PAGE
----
You are on page 1of 14

UDK 903'1(450.36+497.4)''633\634''>330.

Documenta Praehistorica XXXIV (2007)

‘Sheep are your mother’> rhyta and the interspecies politics in the Neolithic of the eastern Adriatic
Dimitrij Mleku/
Department of Archaeology, Faculty of Arts, University of Ljubljana, SI

ABSTRACT – This paper explores the relations between humans and animals through material culture, or more specifically, four-footed vessels also called rhyta (sing. rhyton). I want to suggest that rhyta are not merely artistic representations of something or some kind of cult paraphernalia, but that they embody effective social agency. I place them in the context of human-animal or interspecies politics in the Neolithic of the eastern Adriatic. IZVLE∞EK – V ≠lanku raziskujem odnose med ljudmi in ∫ivalmi skozi materialno kulturo, preko ∏tirinogih posod, imenovanih tudi ritoni. Ritoni niso le umetni∏ke upodobitve ne≠esa ali nekaki kultni pripomo≠ki, temve≠ utele∏ajo mo≠no delovanje. Njihovo delovanje raziskujem v kontekstu politike odnosov med ljudmi in ∫ivalmi v neolitiku vzhodnega Jadrana. KEY WORDS – rhyton; animals; archaeology; art; cult; Neolithic; east Adriatic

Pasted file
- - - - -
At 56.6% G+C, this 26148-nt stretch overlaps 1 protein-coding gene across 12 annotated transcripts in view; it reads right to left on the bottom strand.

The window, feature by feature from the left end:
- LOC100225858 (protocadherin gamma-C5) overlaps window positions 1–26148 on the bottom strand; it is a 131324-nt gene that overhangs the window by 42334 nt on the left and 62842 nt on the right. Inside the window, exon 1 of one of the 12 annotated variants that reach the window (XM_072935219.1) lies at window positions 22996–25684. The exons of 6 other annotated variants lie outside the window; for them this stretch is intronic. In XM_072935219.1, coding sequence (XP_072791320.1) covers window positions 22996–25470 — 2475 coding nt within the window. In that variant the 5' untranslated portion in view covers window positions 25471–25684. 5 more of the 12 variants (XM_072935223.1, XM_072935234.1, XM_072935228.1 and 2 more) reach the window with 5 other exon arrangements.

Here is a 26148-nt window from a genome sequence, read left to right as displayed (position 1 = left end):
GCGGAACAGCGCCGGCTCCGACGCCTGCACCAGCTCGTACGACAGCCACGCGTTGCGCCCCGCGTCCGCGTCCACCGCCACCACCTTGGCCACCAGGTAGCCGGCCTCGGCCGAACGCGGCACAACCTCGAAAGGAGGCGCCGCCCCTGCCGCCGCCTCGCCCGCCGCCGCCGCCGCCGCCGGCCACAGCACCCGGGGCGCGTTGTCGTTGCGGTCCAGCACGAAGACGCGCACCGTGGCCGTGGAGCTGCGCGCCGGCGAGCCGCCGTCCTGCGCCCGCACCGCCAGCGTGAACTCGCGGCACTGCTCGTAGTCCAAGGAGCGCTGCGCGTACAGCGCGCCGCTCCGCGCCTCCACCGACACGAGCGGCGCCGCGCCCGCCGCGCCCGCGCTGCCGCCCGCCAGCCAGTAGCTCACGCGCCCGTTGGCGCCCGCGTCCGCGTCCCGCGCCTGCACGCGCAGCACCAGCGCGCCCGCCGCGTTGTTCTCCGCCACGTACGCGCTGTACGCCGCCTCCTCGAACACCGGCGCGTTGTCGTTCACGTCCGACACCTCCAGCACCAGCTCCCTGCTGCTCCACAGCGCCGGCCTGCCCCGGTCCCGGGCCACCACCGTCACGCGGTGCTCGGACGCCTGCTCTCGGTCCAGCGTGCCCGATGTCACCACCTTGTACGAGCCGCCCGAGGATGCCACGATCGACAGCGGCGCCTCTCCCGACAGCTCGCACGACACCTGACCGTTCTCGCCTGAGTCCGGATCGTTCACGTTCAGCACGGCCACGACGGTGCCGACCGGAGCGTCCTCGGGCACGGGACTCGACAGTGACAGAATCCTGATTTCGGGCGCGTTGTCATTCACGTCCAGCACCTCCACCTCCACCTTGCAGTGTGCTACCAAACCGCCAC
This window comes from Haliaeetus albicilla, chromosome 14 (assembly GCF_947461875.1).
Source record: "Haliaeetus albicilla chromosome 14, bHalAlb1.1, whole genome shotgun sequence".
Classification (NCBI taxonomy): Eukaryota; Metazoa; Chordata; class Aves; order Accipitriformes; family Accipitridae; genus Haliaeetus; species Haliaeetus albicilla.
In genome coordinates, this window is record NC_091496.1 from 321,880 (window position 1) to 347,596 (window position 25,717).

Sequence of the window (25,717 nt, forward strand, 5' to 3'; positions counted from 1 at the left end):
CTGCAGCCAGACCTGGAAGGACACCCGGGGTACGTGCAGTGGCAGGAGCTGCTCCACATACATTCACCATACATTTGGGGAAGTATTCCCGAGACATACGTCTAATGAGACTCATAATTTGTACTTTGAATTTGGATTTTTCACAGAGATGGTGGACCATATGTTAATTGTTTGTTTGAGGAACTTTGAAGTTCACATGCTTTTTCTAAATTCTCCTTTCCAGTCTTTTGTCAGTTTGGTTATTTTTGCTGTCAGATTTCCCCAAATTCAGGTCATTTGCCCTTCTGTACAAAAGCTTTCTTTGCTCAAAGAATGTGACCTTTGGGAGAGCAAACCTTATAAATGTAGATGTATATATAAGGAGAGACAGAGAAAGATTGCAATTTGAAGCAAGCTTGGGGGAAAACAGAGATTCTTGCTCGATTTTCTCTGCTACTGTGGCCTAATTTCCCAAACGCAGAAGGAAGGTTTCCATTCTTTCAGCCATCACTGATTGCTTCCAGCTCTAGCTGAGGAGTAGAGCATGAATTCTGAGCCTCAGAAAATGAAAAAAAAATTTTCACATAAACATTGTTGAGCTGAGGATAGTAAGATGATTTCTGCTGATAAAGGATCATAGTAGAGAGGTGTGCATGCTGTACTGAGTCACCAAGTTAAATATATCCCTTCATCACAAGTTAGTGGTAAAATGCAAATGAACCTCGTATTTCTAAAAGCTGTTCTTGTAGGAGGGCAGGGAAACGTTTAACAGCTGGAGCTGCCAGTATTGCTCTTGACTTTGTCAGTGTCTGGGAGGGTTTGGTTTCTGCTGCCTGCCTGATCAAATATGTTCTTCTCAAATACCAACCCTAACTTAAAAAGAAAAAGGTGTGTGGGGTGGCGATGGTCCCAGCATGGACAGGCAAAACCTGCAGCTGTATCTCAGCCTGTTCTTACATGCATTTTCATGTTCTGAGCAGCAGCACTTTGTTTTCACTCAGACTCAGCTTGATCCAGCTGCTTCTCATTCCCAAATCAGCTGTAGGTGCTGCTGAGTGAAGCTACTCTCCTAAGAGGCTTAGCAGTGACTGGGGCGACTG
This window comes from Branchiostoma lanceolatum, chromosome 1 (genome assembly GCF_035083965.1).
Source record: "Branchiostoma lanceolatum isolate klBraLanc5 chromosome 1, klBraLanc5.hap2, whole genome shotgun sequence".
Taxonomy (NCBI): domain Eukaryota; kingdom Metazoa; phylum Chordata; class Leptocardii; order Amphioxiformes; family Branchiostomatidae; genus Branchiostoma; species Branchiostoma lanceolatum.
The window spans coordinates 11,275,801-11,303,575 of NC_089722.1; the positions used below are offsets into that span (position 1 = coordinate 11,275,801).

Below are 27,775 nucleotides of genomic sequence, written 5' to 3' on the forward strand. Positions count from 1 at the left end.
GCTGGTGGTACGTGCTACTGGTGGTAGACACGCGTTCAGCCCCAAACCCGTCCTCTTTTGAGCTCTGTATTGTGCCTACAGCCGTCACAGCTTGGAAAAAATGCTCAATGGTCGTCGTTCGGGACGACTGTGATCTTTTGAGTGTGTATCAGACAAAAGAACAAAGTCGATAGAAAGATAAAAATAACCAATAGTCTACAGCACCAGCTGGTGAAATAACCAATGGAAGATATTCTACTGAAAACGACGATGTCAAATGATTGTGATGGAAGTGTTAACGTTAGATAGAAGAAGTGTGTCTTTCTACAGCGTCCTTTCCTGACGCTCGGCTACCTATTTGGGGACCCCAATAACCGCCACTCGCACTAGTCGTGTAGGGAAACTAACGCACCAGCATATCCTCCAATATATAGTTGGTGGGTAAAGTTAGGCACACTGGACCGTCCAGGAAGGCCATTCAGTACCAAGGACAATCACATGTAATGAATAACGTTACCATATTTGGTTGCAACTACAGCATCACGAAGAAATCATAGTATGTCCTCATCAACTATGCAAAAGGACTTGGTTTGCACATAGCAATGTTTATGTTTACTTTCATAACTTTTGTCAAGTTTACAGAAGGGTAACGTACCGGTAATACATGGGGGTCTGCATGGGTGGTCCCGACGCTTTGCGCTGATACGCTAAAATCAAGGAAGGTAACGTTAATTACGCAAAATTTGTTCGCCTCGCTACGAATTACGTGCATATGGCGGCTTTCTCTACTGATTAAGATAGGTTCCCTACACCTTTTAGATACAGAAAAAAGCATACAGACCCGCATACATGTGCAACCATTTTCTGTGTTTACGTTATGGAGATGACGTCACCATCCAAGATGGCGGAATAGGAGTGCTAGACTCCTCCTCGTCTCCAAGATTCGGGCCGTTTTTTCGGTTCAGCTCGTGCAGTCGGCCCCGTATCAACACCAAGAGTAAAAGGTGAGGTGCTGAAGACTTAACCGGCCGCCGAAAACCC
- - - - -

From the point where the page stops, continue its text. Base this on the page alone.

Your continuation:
Introduction The four-legged ‘cult’ vessel or rhyton is a vessel of specific and distinctive shape, found in middle and late Neolithic contexts of the western Balkans. Its curious shape and decoration has puzzled many researches; most of them agree that their distinctive shape had a specific purpose. Recent theories have suggested that artefacts are much more than just objects: they are active subjects in a web of relationships between persons and things (Gell 1998; Latour 2005). I develop the argument that ‘persons’ in the Neolithic of east Adriatic included not only humans, but also animals. Thus relationships between animals and humans must be understood as social relations. Animals also had the power to ‘act back’ and influence human lives, therefore making relations between species political. I explore the role of rhyta in the politics of humananimal relations in the Neolithic of the western Balkans. The main issues I tackle are: what makes rhyta agents, and how they can transform and modify social relations between people and animals? Traditional studies of rhyta The origins of rhyta are blurred, and it is not my intention in this paper to make them any clearer (for more recent detailed discussion of the chronology and origins of rhyta see Biagi 2003; Marijanovi≤ 2007). Rhyta are probably connected with the zoomorphic vessels and altars which are a common feature of the early Neolithic contexts of the southern and central Balkans, together with monochrome or painted pottery, figurines, zoomorphic amulets, clay tripods and stamp seals (Nea Nikomedeia in Greece Macedonia, Rakitovo in Bulgaria and Donja Branjevina in Serbia). This particular form of zoomorphic vessel, the rhyton, seems to appear after 6000 calBC somewhere in the southern or western Balkans.